By Anna Pulley
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Not since Star Trek has a television show inspired the cult-like veneration enjoyed by Xena: Warrior Princessand Hercules: The Legendary Journeys. Fans rattle off episode titles like athletes quoting batting averages; they discuss character development with the same attention to detail usually afforded fine wines and rare china; they ritualize their experience - surrounded by similarly-minded converts, or alone, hidden away from the prying eyes of unbelievers - and set aside time each week to contemplate the allegories strewn throughout their small-screen stories. In 1997, for the first time in a decade, the Star Trek empire lost dominion over the syndicated-drama charts, and, as the mythic stars of ancient Greece eclipsed those of science fiction, Hercules fan clubs developed, Xena secret societies formed, and conventions were booked across the country for both. Of the two shows produced by Pacific Renaissance, Xena seems the more highly debated and devotional, at least in our town; although balanced by irreverence, raillery, and self-parody, the show's complicated familial ties, dark dalliances, and copious ass-kicking strikes a chord with fans who either admire or desire the show's strong, female leads.
For those behind the curve, Xena (played by New Zealand's statuesque, icy-eyed, raven-haired knock-out Lucy Lawless) was born in Amphipolis some time between, say, 1500 BC and 129 AD (see later historical breakdown). Her real father may or may not have been Ares the god of war (played by the rippling Kiwi hunk Kevin Smith on both Herculesand Xena), but her human father is said to have deserted the family before her birth or been killed by her mother to prevent sure infanticide. (Regardless of the circumstance, this desertion, coupled with that of Xena's first fiancee, who gave up marital bliss to become a diabolical warlord, no doubt abetted Xena's pivotal distrust of men and fear of intimacy.) Somewhere along the line, Xena's hometown was ravaged by marauders, and she defended it alongside her brothers - two or three - and in order to safeguard the town from further attacks, she set about conquering the surrounding region. Consumed by power and bloodlust, and enjoying "relations" with some equally sadistic characters, Xena did not awake from her merciless stupor until her own men attacked her for saving the life of a baby. Struggling to subdue her dark impulses, Xena took to the open road at the beginning of the show as an act of contrition, determined to use her skills only for good.
Enter Gabrielle (played by pert, blonde Texan Reneé O'Connor) who deserted her betrothed to chronicle Xena's adventures in the tradition of the great bards of her time (more or less). Aside from her role as biographer and hesitant comrade in arms, Gabrielle is Xena's calming influence, an estrogen-rich, somewhat naîve, optimistic humanitarian who gently curtails Xena's more merciless rages.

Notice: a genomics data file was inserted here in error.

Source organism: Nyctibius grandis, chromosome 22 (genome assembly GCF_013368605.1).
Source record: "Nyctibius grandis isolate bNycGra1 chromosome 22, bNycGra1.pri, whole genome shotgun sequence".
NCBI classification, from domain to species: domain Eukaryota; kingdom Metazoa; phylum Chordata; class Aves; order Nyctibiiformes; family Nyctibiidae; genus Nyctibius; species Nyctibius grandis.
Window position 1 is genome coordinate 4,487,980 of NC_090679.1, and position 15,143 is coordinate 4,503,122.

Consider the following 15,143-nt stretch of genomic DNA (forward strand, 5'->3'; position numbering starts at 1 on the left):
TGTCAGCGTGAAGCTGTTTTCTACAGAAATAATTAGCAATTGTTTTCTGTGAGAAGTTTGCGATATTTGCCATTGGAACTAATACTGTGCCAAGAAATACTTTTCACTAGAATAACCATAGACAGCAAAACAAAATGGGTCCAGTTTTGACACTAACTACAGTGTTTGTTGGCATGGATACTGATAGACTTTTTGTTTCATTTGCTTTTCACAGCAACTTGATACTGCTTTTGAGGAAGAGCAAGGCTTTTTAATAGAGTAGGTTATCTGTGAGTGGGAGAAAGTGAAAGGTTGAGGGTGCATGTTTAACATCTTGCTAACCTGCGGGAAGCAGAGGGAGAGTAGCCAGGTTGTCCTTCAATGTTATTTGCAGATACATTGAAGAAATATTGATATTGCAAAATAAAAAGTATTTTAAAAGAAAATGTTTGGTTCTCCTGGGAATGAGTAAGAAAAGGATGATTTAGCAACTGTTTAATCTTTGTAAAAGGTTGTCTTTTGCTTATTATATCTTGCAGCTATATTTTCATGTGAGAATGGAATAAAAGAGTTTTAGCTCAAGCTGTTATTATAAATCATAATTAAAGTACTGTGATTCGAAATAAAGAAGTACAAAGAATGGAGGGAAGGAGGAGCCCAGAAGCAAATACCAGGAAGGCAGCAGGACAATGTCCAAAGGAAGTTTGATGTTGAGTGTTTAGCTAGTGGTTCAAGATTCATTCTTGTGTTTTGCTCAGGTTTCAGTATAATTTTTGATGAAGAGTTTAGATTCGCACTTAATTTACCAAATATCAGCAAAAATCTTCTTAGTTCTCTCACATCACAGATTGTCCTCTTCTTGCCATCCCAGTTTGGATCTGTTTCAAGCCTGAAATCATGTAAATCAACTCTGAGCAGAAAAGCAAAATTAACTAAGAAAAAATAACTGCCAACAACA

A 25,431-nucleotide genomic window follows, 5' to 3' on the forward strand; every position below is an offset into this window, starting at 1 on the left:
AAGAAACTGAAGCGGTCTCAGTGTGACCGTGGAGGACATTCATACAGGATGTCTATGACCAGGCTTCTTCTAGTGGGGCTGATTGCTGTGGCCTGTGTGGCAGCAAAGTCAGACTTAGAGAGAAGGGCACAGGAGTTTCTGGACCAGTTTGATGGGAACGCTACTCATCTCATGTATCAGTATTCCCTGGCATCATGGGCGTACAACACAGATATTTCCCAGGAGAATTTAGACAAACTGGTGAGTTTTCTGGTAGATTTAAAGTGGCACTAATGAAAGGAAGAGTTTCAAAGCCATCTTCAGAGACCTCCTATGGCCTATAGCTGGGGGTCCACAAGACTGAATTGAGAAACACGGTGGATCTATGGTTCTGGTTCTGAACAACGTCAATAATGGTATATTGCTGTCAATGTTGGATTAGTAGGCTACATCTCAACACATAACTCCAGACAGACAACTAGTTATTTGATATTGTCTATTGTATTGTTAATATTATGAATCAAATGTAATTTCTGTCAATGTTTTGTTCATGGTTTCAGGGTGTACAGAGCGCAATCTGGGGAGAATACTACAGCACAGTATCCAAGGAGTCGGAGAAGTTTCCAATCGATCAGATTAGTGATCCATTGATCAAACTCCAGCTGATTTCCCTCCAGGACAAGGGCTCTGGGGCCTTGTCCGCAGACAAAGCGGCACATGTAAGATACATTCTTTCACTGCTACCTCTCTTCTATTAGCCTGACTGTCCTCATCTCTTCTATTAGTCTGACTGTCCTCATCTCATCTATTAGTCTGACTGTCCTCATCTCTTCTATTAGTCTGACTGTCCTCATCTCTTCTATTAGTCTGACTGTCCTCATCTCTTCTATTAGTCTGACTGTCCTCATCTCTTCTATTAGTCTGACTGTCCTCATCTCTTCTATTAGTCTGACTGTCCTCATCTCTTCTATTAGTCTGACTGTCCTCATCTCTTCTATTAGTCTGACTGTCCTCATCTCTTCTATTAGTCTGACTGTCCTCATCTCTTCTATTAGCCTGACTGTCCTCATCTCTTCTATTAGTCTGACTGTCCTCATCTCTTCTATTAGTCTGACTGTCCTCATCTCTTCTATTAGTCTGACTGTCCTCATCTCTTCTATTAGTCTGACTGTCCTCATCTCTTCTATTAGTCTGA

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So, what about the subtext?
According to Malibu-based Whoosh! -- journal for the International Association of Xena Studies -- within the first two seasons, there were no less than six kisses between Lawless and O'Connor, two of them mouth-to-mouth. There are allusions to the roles of "warrior" women within a patriarchal society and hints, according to some, at sado-masochist fixations. (See Xena's steamy conflict with Cyane in "Adventures in the Sin Trade," or her penchant for the villainous Draco in "A Comedy of Eros.")
Then there are the leather unmentionables.
"I think the show approaches real problems with humor and imagination," says 43-year old fan Kath Dudek, whose fur cloak, broad sword, chain mail, and helmet inadvertently draw passersby up the steps of the Nob Hill Masonic Center into San Francisco's annual Official Herculesand Xena Convention. "Friendship is not always easy to maintain, tragedy can happen in spite of our best intentions, and anyone can be a warrior. Xenaprovides a great way to discuss issues with teenagers who are beginning to search for their own identity." Besides being a Xenafan, Dudek teaches novice combat techniques for the Society for Creative Anachronism, a 35-year-old historical group that hosts weekly battles in Golden Gate Park and boasts a great number of Xena/Hercules fans.
Never mind that Xenahas Homer and Euripedes, who lived nearly 300 years apart, competing in "Athens City Academy of the Performing Bards"; or that Hippocrates (460 BC) and Galen (129 AD) cross paths in "Is There a Doctor in the House;" or that the Trojan War and Sophocles are mentioned as current affairs, despite a 700-year difference in time; or that Xena has had flings with both Julius Caesar, who died in 44 BC, and Hercules, who died around 1250 BC.
"The stories are great," says Dudek, "and it's funny. This is a town that loves its camp."
"One look at Kevin Smith should tell you why I am a fan," says 40-year-old Clemens resident and Smith fan club member Lanna King.
Onstage, Smith struts in front of a podium, his well-formed body accentuated by clinging work-out pants and a tight white T-shirt.
"Since I've become famous, I've dropped all my old friends, stopped calling my family, and cut down good acquaintances in the middle of the street," jokes Smith in his laid-back, good-natured Kiwi accent. "Actually, being somewhat famous, I have to conduct myself in a certain way. Normally, I'm a swine, but I don't have the luxury of venting my spleen any time I like. As soon as my television career is through, I'm going to revert back to the A-hole I really am."